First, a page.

The essence of the PERM labor certification is to show that there are no qualified American citizens or green card holders for the position. In order to demonstrate this, the employer must show proof of recruitment efforts and a lack of significant, qualified interest in this position. The job must also offer fair prevailing wages for the position. This is verified by the State Workforce Agency in the state where the position is located.
Additionally, the employer must show that the applicant’s qualifications are a good fit for the job description. Employers must provide annual reports, audited financial statements, and bank records to show that they are able to hire an additional worker.
Part of the application for the PERM labor certification is a recruitment report which details various steps taken by the employer to find an American citizen or green card holder before looking to hire a foreign national. This includes, the number of applications, rejections, and reasons for rejecting candidates. This is to ensure that employers are making good faith efforts to hire domestic workers.
Job Duties, Restrictive Requirements, and Business Necessity
Employers must match the qualifications for the open position with the Specific Vocational Preparation level assigned to the occupation, unless in some special circumstances. This is to prevent employers from gaming the system by listing positions that are unsuitable for domestic workers at the pay level.
Special circumstances include some sort of occupation which is unique and essential to the business’ operations. In that case, a waiver can be granted. An example would be a foreign language requirement.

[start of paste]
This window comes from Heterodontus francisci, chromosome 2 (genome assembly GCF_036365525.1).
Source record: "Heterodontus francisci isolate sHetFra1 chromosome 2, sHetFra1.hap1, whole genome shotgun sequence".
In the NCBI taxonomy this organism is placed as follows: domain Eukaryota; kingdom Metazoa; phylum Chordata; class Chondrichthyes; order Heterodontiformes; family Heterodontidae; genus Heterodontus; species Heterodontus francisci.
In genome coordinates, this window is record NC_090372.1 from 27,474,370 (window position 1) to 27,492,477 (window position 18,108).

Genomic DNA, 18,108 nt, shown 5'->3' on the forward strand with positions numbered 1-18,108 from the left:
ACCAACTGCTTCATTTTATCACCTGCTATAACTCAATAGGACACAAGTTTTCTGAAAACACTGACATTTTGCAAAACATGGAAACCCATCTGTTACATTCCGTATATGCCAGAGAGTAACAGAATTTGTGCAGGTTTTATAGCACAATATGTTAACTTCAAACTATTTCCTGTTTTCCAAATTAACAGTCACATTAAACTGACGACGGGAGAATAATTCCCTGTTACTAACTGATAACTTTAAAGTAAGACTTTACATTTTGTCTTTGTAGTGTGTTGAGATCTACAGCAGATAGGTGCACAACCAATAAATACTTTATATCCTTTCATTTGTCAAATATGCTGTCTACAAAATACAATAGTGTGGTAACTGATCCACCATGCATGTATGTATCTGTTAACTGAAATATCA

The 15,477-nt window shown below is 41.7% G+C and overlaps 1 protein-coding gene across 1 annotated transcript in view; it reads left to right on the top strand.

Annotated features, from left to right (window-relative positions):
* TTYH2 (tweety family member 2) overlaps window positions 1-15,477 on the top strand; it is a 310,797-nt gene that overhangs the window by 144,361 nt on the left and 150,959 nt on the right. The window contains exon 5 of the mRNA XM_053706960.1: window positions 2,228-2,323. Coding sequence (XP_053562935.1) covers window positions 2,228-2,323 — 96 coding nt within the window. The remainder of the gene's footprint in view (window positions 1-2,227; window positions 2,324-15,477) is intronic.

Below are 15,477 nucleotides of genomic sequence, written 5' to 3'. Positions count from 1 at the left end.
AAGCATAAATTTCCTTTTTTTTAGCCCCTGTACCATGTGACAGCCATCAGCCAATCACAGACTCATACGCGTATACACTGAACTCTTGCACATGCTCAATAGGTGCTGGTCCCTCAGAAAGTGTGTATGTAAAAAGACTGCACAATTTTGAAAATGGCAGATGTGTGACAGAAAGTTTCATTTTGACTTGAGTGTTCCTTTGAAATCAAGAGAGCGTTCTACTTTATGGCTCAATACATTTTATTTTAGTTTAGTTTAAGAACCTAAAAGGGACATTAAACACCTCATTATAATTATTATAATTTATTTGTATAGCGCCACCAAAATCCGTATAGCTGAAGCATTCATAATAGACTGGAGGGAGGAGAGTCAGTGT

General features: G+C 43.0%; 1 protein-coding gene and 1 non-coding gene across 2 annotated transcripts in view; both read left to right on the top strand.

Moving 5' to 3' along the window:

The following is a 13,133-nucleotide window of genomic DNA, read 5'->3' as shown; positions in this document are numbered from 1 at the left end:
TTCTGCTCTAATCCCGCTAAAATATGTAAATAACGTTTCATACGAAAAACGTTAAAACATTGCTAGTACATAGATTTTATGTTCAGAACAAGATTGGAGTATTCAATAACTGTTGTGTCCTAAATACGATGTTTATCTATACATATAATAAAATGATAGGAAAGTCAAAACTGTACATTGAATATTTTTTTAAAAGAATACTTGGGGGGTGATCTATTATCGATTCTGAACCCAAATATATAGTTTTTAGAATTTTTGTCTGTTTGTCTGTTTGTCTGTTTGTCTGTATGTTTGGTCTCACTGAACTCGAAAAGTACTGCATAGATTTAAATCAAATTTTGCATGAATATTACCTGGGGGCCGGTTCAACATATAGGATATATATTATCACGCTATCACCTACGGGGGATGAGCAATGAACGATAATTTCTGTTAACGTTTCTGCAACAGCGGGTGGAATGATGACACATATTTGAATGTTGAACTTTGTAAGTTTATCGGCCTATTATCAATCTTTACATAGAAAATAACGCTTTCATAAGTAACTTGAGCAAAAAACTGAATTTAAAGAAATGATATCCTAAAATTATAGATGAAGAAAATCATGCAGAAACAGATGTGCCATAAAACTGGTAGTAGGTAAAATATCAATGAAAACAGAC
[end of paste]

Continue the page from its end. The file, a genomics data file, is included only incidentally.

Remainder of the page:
If a job opening has combined occupations which involves multiple roles being filled by the same employee, then the employer must show that previous people in the position were able to fill the position at a similar pay level. Additionally, the employer must show that these combined occupations are essential to operations and normal within the industry. This can be shown with payroll records, job descriptions, and corroborating evidence from other companies within the same industry.
For combined occupations, there cannot be a major disconnect between the primary and alternative requirements. Employers need to show that the applicant can fulfill both primary and alternative requirements via their work history, education, or training. If this is not properly demonstrated on the application, their labor certification will be denied, ending the green card process.
Actual Minimum Requirements